In honour of my 10 year wedding anniversary today to my lovely husband, Garth Almendro, I thought I would collate my thoughts on marriage and careers because surprisingly, there is a strong synergy between choosing a life partner, and choosing a career. Here is what I have learned in my professional and personal life.
#1 Take your time in finding the right fit
As with a life-time partner, the time invested to really get to know the person is worth it. Garth and I dated for four years before we got engaged, and took a year to plan our wedding. In those first initial 5 years, we had our good times and our bad – and it was totally worth it to test our compatibility.
The same goes with your career. The fact that so many young individuals choose a course without knowing the first thing about what the career is all about is crazy! It is possibly why the vast majority of graduates end up working in a completely different field, or worst yet, drop out of their course prematurely.
It’s absolutely worth it to invest in a career assessment, and engage with a career coach on your career map.
Other tactics that are free (all you need is a phone and Wi-Fi) include Googling that career. On YouTube, search “A day in the life of a (insert profession here)”.
Use LinkedIn and find professionals who are in your career field of interest. Ask them questions.
Utilise your own network of friends and family – there is bound to be someone who knows someone who is working in the industry you have your eye on. Have a candid conversation and ask them the best and worst parts about their jobs.
This initial research is a worthwhile investment – and it does not have to cost you a cent!
#2 Be Mindful
Marriage is not a destination. Many people get completely caught up in the excitement and preparation for their wedding day. Afterwards they think “Now what?”
Your career is not a destination either. Like your relationship, it is a journey. There will be good times, and there will be terrible times! Although important to have goals and objectives to plan towards (perhaps in your marriage, it is starting a family, or buying your first home together), take a moment to just be.
Regularly introspect and soak into the moment. Your job is not always going to excite and enthral you, but at the very least, it should actively engage and stimulate you. You should look forward to Monday’s – not dread them.
As nuts as this sounds, you are never ever going to know every intimate detail about your partner. After 10 years, I would say Garth and I know each other really well – but there are times that we learn new things about one another! Have the appetite to learn their likes, their dislikes, their value paradigms, their dreams, and ambitions. The goal is not to adopt their approach to life, but to respect it (even if some of your opinions clash).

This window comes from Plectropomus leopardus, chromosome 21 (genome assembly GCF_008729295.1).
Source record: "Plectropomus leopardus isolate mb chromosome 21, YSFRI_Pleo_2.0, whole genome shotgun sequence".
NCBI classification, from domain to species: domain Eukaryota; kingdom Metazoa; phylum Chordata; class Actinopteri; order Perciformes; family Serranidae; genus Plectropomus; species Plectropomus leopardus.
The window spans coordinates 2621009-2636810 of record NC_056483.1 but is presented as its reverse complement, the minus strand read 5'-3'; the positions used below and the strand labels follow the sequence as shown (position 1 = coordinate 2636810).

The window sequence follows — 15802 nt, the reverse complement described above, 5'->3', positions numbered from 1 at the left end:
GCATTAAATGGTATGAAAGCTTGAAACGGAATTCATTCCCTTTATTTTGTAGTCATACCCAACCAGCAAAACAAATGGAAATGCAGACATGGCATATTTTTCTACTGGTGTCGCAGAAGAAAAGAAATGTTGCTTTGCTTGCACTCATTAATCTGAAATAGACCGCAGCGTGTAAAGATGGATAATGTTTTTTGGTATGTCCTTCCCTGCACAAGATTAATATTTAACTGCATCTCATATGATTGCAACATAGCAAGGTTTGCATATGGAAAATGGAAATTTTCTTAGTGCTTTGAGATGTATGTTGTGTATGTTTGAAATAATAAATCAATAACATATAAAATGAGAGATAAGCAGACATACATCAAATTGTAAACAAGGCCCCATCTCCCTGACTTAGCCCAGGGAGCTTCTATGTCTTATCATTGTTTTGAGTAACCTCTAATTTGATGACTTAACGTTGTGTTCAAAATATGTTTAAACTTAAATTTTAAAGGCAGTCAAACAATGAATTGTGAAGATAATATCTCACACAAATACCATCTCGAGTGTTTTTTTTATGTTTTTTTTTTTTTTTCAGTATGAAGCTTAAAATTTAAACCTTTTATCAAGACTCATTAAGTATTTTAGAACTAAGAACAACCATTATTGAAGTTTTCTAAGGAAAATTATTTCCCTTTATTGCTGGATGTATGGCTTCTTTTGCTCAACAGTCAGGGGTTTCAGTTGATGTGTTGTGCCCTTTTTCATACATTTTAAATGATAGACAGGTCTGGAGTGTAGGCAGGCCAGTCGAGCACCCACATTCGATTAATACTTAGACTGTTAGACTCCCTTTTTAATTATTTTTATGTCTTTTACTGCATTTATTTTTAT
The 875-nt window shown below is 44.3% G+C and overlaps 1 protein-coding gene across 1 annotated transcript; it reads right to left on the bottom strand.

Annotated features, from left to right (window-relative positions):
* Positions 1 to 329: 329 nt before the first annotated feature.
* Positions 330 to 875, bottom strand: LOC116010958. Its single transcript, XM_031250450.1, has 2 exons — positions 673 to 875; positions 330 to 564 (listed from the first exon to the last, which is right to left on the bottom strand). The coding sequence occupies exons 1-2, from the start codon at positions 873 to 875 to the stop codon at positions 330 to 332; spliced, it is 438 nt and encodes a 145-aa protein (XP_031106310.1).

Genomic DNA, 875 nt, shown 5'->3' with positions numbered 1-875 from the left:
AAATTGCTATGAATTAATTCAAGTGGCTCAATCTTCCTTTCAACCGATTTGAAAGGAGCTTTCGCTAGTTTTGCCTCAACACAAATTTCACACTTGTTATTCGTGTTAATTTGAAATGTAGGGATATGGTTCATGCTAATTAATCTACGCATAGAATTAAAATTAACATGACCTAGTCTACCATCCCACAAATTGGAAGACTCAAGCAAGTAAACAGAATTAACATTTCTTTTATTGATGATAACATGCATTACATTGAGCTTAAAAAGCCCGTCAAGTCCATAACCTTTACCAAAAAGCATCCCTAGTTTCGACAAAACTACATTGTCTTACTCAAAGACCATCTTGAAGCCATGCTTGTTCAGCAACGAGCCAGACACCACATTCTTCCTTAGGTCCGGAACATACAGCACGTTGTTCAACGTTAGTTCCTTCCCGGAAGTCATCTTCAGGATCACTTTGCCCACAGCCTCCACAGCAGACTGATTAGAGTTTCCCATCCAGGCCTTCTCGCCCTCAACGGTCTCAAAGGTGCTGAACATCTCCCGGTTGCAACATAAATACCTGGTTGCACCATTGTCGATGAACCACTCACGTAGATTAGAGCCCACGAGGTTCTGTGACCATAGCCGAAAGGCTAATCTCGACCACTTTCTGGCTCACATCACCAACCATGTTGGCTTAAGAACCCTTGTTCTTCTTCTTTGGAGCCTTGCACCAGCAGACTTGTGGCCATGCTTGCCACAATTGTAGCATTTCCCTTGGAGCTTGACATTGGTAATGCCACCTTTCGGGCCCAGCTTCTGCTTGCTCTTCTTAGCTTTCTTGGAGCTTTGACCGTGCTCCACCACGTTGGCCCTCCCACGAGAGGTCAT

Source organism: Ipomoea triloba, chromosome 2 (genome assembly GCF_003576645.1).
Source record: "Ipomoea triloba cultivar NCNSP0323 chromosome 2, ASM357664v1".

In your career, your approach to your job role is not the same as your peer. No two psychologists, lawyers or accountants are the same. There is rich value in learning about the way in which your peers do things. It is not to make yourself fit into their approach, but exposing yourself to different styles, techniques and tactics will only be beneficial toward you.
The hardcore truth is that the person you marry will not be the same person in the next 5, 10, 20 or 50 years! Saying this, neither will you. You have got to allow yourself to flow with the evolution of your partner, and the growth in your own personality, character, likes, dislikes, beliefs, and values.
In terms of your career, your chosen vocation may not even exist in 10 years’ time! And that is okay! Like with your life partner, learn to evolve with the process. Upskill yourself. Keep abreast of your industry. Do not expect your learnings to end at school, college, or university. Continuously challenge yourself to look at ways to evolve, and transfer your skills.
The success to any marriage (or partnership) is making the conscious effort to engage the other. Open communication, understanding, empathy, compassion, support, patience, and kindness are critical to ensure a partnership weathers inevitable hardship.
With regards to any career, there will always be the need to engage others. These may be colleagues, superiors, clients, and stakeholders. Even if one works in a role that is primarily devoid of human contact, business exists because there is a consumer who has a problem which needs to be solved. Thus, the fundamentals which ensure a marriage works, are also necessary in virtually any career. If you grow your interpersonal skills and EQ, you are sure to experience substantial success in your vocation.
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